Here is one of the key areas in which this budget phone can't rise above its station. The 6.2-inch display is certainly large, but at just 720p or HD+ resolution (1570 x 720), it's noticeably fuzzier than nearly any other pricier smartphone. That's most obvious with text and menus, which don't look especially crisp, although videos tend to still look good.
The 6.2-inch display here is certainly large, but at just 720p or HD+ resolution (1570 x 720), it's noticeably fuzzier than nearly any other pricier smartphone.
Most smartphone screens today are at a much crisper 1080p (including the Moto G7), while many flagship phones go for Quad HD or 1440p resolution and pack in a lot more pixels for added clarity. This LCD screen is entirely usable, but it just doesn't pack a very strong punch.
The Moto G7 Power has the same lower mid-range Qualcomm Snapdragon 632 processor as the standard Moto G7, and it's solidly equipped for everyday tasks. Android 9.0 Pie runs pretty smoothly, and you'll be able to browse the web, view media, tweet, and email with ease. Motorola shaved down the amount of RAM from 4GB in the G7 to 3GB in the G7 Power, however, and we did notice more instances of sluggishness when loading up apps or moving around the interface. In PCMark's Work 2.0 benchmark test, the Moto G7 Power scored a higher 6,209 score than the Moto G7's 6,015, but that boost is surely due to the lesser demands of the Power's lower-resolution screen.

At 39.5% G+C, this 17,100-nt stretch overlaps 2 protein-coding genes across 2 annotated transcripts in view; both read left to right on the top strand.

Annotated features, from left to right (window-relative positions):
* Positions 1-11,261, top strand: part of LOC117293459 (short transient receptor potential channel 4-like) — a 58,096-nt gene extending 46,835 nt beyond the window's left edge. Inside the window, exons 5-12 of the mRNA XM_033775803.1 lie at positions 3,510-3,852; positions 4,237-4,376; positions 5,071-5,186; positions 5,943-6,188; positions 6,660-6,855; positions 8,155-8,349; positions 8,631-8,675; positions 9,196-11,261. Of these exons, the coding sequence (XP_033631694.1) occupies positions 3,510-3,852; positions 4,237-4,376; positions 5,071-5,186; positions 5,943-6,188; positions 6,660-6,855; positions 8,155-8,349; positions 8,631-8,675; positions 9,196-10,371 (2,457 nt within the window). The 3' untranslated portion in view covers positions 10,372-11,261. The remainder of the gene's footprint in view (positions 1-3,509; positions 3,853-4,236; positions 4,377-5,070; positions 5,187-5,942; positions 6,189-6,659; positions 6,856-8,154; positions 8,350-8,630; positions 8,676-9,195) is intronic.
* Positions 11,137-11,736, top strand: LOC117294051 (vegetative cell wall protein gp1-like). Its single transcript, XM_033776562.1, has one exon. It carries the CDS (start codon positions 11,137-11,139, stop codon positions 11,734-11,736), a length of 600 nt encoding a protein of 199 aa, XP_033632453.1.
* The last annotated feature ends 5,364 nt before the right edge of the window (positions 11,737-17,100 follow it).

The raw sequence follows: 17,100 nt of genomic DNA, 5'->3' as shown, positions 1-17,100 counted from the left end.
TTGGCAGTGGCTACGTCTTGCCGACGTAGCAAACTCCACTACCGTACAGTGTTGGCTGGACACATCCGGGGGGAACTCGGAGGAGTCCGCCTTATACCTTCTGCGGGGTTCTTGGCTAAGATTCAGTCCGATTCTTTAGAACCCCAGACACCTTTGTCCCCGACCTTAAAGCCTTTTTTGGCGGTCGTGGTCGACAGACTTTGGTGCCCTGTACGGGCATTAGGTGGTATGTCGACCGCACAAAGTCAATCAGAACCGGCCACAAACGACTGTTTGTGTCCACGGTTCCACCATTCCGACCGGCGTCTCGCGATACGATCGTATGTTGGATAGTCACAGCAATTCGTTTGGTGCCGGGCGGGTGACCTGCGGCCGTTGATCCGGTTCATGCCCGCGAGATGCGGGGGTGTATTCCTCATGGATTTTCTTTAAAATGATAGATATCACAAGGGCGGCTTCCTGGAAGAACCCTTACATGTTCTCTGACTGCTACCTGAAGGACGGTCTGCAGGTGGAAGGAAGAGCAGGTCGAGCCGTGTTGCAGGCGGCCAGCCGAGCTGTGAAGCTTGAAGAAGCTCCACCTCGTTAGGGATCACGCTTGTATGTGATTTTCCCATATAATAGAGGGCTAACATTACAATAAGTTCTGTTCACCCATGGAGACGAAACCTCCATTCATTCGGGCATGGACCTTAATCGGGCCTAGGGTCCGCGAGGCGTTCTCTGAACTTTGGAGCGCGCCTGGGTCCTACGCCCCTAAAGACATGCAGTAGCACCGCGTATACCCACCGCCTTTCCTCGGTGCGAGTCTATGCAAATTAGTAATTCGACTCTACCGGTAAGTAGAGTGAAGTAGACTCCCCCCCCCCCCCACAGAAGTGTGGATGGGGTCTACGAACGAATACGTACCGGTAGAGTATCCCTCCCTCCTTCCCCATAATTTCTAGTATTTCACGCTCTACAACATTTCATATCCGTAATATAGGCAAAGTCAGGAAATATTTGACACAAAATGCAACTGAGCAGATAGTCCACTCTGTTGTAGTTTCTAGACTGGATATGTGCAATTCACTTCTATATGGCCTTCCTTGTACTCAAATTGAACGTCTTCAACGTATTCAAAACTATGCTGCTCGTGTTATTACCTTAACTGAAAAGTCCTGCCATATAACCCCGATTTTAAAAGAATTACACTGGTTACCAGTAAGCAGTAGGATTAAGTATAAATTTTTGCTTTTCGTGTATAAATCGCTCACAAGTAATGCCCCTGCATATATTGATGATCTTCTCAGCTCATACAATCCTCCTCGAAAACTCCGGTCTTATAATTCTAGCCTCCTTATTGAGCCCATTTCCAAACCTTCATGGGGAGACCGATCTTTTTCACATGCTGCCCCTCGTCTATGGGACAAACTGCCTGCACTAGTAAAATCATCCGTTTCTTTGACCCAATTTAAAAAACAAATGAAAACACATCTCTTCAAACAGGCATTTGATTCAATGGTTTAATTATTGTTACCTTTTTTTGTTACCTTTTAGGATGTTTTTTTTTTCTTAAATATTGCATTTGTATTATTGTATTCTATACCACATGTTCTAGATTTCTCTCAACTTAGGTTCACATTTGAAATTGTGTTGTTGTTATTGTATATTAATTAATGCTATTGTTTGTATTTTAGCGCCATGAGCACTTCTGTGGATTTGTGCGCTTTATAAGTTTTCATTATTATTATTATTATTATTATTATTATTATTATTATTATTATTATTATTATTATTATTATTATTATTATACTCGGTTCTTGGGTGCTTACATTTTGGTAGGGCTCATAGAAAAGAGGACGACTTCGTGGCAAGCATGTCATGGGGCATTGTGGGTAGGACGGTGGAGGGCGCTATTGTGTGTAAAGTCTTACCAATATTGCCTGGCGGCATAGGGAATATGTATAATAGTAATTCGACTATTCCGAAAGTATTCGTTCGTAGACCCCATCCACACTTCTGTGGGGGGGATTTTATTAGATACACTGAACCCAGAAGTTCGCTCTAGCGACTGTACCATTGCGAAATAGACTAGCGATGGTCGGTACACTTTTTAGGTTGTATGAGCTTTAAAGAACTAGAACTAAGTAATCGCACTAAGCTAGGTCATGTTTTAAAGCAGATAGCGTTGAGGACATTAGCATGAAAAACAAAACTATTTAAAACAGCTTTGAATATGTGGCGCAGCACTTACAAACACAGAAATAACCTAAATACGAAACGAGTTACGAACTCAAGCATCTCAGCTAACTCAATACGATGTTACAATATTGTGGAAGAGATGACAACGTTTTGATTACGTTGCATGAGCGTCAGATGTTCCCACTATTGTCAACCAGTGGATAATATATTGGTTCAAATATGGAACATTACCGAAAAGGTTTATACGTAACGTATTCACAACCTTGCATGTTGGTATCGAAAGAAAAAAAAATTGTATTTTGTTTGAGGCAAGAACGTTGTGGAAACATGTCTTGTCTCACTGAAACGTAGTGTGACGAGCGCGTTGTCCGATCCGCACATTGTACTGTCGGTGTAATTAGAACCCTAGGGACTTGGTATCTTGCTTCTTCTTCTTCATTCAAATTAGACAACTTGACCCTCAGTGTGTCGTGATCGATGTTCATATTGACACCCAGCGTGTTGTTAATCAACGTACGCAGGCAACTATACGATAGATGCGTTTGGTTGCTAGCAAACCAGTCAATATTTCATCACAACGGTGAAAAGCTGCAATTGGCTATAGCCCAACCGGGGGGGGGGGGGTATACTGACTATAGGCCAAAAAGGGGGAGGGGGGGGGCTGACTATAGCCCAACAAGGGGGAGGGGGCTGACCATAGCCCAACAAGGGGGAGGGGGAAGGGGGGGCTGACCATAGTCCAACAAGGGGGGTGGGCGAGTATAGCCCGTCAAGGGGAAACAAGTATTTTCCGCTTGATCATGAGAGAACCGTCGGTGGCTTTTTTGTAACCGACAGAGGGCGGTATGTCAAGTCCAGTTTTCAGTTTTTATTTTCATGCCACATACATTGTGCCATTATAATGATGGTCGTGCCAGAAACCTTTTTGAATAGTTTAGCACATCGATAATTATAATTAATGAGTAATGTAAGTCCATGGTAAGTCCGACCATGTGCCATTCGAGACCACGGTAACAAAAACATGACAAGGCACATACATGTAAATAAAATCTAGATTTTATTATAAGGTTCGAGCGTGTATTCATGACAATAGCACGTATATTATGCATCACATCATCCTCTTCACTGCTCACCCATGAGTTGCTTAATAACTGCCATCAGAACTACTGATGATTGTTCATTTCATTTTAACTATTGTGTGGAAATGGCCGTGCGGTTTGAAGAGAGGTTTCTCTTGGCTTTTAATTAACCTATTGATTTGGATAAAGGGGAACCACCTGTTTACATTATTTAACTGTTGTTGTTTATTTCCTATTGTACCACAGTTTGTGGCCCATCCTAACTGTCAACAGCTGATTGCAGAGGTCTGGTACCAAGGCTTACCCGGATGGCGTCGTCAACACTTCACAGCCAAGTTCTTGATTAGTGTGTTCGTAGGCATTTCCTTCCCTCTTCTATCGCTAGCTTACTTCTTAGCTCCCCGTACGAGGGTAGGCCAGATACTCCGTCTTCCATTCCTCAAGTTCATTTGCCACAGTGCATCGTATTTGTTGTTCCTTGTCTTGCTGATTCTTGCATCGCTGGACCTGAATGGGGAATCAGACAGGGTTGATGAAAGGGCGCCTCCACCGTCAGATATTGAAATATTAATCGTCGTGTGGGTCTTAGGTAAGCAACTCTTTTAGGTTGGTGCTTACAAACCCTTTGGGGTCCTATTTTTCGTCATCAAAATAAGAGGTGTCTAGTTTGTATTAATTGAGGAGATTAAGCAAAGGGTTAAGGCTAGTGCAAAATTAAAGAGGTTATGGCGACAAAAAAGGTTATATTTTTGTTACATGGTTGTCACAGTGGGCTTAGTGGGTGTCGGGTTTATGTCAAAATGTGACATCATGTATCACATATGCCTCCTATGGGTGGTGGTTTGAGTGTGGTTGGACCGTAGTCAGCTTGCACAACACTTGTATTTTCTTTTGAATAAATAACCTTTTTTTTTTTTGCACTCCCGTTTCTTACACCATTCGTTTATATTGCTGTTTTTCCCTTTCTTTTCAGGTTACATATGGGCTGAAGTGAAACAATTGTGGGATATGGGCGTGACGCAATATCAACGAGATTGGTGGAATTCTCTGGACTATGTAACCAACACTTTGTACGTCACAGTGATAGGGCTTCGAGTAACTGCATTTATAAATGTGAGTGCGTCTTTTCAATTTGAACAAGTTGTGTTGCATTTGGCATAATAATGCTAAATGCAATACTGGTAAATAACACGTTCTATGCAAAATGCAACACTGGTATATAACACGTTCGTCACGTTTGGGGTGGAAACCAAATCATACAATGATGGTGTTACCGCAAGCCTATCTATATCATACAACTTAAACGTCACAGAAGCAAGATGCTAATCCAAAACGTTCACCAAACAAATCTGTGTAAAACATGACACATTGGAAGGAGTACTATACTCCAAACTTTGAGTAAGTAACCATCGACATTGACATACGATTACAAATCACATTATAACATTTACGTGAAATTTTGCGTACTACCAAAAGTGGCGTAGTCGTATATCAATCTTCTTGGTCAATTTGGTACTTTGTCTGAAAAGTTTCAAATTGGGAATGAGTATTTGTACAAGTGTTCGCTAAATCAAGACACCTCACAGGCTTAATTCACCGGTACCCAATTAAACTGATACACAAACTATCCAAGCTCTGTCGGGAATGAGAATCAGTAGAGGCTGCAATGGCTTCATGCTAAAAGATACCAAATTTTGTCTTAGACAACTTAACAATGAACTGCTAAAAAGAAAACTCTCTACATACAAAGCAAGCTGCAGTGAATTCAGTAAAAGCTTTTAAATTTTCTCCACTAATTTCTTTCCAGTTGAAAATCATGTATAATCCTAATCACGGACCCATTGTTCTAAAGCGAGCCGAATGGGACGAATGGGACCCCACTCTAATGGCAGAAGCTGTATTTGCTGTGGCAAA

As with the main Moto G7, the Moto G7 Power struggles mightily with 3D gaming. Racer Asphalt 9: Legends runs at a decent clip, but only does so because it's running at a very fuzzy-looking low resolution. Likewise, battle royale shooter PUBG Mobile is solidly playable, but the textures are blurry, the environmental detail is sparse, and the game doesn't load a lot of the world around you at any given time. It's hardly the ideal way to play.
Benchmark testing bears out the gaming struggles, too, with the Moto G7 Power registering just 7.6 frames per second (fps) in GFXBench's Car Chase benchmark, and 36fps on the T-Rex benchmark. Again, both scores are higher than the Moto G7, but the lower-resolution screen surely contributes to that result. They're still very low scores, all the same.
Using Verizon's 4G LTE network just north of Chicago, we typically saw download speeds between 15-27Mbps, which was lower than the average 30-35Mbps we've seen with most other phones tested in the area of late. Surfing the web and streaming media didn't seem slower or less reliable than usual, but the Speedtest scores did come in lower all the same. You can also use the phone with 2.4Ghz and 5Ghz Wi-Fi networks, and it worked well with both in our testing.
The Moto G7 Power doesn't have a downward-firing speaker at the bottom, but the earpiece at the top of the phone is used in its place. Functionally, it's similar in quality to the lone bottom speaker on the Moto G7: it's fine for playing a bit of music in a small room, but it's not powerful enough to fill a larger space without sounding muddled. Music playback sounds constrained at any level, but the clarity drops quickly as you climb up the volume meter.